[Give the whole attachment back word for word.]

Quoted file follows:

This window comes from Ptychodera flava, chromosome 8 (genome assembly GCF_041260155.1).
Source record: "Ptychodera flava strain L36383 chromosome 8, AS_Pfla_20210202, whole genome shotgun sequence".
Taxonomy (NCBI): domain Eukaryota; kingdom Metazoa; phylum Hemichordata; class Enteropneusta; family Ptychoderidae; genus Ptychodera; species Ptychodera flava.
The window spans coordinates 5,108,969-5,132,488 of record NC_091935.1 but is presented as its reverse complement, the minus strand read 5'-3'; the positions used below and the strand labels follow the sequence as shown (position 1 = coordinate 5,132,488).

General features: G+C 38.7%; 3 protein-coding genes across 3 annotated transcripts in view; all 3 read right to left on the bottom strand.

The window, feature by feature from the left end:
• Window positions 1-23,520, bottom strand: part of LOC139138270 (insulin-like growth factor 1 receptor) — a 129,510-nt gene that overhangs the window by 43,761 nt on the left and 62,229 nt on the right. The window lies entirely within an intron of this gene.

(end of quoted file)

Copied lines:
This window comes from Ptychodera flava, chromosome 8 (genome assembly GCF_041260155.1).
Source record: "Ptychodera flava strain L36383 chromosome 8, AS_Pfla_20210202, whole genome shotgun sequence".
Taxonomy (NCBI): domain Eukaryota; kingdom Metazoa; phylum Hemichordata; class Enteropneusta; family Ptychoderidae; genus Ptychodera; species Ptychodera flava.
The window spans coordinates 5,108,969-5,132,488 of record NC_091935.1 but is presented as its reverse complement, the minus strand read 5'-3'; the positions used below and the strand labels follow the sequence as shown (position 1 = coordinate 5,132,488).

General features: G+C 38.7%; 3 protein-coding genes across 3 annotated transcripts in view; all 3 read right to left on the bottom strand.

The window, feature by feature from the left end:
• Window positions 1-23,520, bottom strand: part of LOC139138270 (insulin-like growth factor 1 receptor) — a 129,510-nt gene that overhangs the window by 43,761 nt on the left and 62,229 nt on the right. The window lies entirely within an intron of this gene.